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Old 10 October 2008, 08:00   #1
Dizzy's Avatar
Join Date: Jan 2002
Location: Denmark
Posts: 3,395
Google newspaper

Google have made a search engine for searching newspaper archinves.


News archive search provides an easy way to search and explore historical archives. Users can search for events, people or ideas and see how they have been described over time. In addition to searching for the most relevant articles for their query, users can also see a historical overview of the results by browsing an automatically generated timeline.
Search results include content from a number of sources, including both partner content digitized by Google through our News Archive Partner Program and online archival materials that we’ve crawled. Search results can include content that is freely accessible as well as content that requires a fee. Articles related to a single story within a given time period are grouped together to allow users to see a broad perspective on the topics they are searching.
and what makes this thread belong here......

well look at this search result:

Take a look at this from New York Times February 24, 1987 (first hit if you click on the 1980's link)


COMMODORE, the Pennsylvania company that makes the C-64 and C-128 home computers, will introduce two new versions of its Amiga computer at a trade fair in Germany next month. The new Amigas will go on sale in the United States a month later.
The new models are designed to address the major identity problems that were apparent when the Amiga was introduced amid much fanfare a year and a half ago. At that time it was recognized as a technically superior computer, but one that was too expensive for the home and too limited, in software at least, for businesses. Also, although the Amiga promised compatibility with I.B.M. software, it never delivered on the promise in a convenient way.
Commodore will continue to make the original Amiga 1000 for the time being, but it is adding a low-priced model, called the 500, and an expandable version called the 2000 that the company contends can be rigged to be compatible, both in hardware and software, with the I.B.M. PC-XT. Both new Amigas are said to be able to run all the software for the original, although the connectors to some of the model 1000's peripheral devices will have to be modified before they can plug into the 2000.
Commodore has not set a price for the United States versions of the new models, but if the Amiga 500 is to gain a foothold here it will have to be competitive with the Atari 520 ST, which has become the price-performance leader in the home market. A source said Commodore intends to sell a complete color system for less than $1,000.
The basic Amiga 2000, without monitor, will probably carry a list price of less than $1,500.
Following are brief descriptions of the new Amigas. THE 2000
The Amiga 2000, which will be built in West Germany, where Commodore is second to I.B.M. as a supplier of business computers, is an improved version of the 1000. It has seven internal expansion slots: five that accept Amiga plug-ins and two that are designed to take plug-in cards for the I.B.M. PC. Two of the Amiga slots can also be adapted to take PC cards.
On the original Amiga, which uses a Motorola 68000 chip, I.B.M. compatibility was addressed clumsily through software and a ''Sidecar'' attachment. The Amiga 2000, in contrast, takes the hookup inside. It is wired with both the Amiga and I.B.M. ''buses'' - the pathways by which data move through the computer -which can be connected with an optional ''Janus'' board, named for the Roman god with two faces. The Janus board contains the same chip used in the I.B.M. PC-XT. The PC software runs under the Amiga operating system.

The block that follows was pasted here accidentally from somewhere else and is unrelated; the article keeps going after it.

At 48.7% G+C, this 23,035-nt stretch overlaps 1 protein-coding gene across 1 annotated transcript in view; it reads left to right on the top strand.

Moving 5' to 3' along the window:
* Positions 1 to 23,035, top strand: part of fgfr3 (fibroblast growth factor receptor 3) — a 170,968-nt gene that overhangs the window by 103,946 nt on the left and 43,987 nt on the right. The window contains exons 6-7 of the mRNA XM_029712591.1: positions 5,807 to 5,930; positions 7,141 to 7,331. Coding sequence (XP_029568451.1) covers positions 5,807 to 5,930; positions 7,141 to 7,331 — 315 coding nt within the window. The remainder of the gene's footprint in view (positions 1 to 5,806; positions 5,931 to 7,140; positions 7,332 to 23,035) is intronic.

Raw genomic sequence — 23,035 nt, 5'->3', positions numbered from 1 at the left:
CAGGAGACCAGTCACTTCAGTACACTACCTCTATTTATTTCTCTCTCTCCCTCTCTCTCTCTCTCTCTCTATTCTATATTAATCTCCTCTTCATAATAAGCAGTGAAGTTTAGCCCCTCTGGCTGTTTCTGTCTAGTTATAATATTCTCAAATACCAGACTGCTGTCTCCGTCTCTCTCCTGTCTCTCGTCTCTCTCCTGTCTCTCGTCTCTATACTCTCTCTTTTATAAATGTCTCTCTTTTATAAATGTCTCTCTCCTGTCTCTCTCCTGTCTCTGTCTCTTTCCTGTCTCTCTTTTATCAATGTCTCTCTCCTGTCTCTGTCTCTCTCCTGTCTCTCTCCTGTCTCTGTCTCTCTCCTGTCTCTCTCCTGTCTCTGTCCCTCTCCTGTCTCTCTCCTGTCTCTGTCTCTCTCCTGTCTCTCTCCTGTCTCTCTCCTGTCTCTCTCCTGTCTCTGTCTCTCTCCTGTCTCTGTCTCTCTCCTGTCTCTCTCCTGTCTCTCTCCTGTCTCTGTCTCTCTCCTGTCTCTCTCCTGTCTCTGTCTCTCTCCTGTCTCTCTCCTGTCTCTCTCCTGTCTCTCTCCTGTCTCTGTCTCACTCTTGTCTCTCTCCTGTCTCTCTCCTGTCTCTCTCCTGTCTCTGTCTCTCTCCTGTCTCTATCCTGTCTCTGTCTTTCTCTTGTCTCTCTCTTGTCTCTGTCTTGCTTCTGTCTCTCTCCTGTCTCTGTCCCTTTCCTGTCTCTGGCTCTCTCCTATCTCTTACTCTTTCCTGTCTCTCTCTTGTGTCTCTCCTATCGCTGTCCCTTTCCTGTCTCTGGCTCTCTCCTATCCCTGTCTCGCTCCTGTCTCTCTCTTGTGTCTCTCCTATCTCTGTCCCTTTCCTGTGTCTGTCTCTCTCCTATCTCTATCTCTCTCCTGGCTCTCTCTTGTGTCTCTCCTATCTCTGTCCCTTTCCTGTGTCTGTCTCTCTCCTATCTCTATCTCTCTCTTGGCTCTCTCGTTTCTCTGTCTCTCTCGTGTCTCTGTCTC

The 2000 comes with one built-in 3 1/2-inch disk drive, 1 megabyte (a million characters) of user memory, a keyboard and a mouse. Options include another 3 1/2-inch drive, a 5 1/4-inch drive, a hard disk and up to 8 additional megabytes of memory. THE 500
The Amiga 500 will be a one-piece, wedge-shaped machine with a 3 1/2-inch disk drive, opening on the right side. Like the other Amigas it uses the 68000 central processing unit augmented by three co-processors, one each for video, graphics and sound. As a result, the Amiga 500 can be expected to deliver colors, animation and sound effects superior to any other machine in its price range. To show off the colors best, an optional RGB (red-green-blue) color monitor will be offered, but the computer will have a built-in RF (radio-frequency) modulator that will allow it to be hooked to a color television set.
The Amiga 500 will come with 512,000 characters of memory, which can be expanded to 1 megabyte through a trap door in the bottom of the box. More memory and other disk drives will have to be attached externally. Also, the 500 depends on an external power supply, a clumsy appendage that creates clutter around an otherwise sleek machine.
If the 500 delivers the same performance as its predecessor, at a price close to that of its rival Atari 520 ST, it will have to merit serious consideration by home computer users. ELECTRONIC ARTS
One of the best ways to take advantage of the Amiga's color and graphics capabilities is with a program called Deluxe Paint II for the Amiga ($99.95, from Electronics Arts, 800-245-4525; in California, 800-562-1112). It outperforms by far any other paint program for any other personal computer.
And for baseball fans, Electronic Arts is warming up an Amiga game called Earl Weaver Baseball. The company is to throw out the first copy in April at a price that is currently in arbitration.

Happy Newspaper reading

EDIT: Some of them you'll have to pay to read, and some are free...

Last edited by Dizzy; 10 October 2008 at 08:15.
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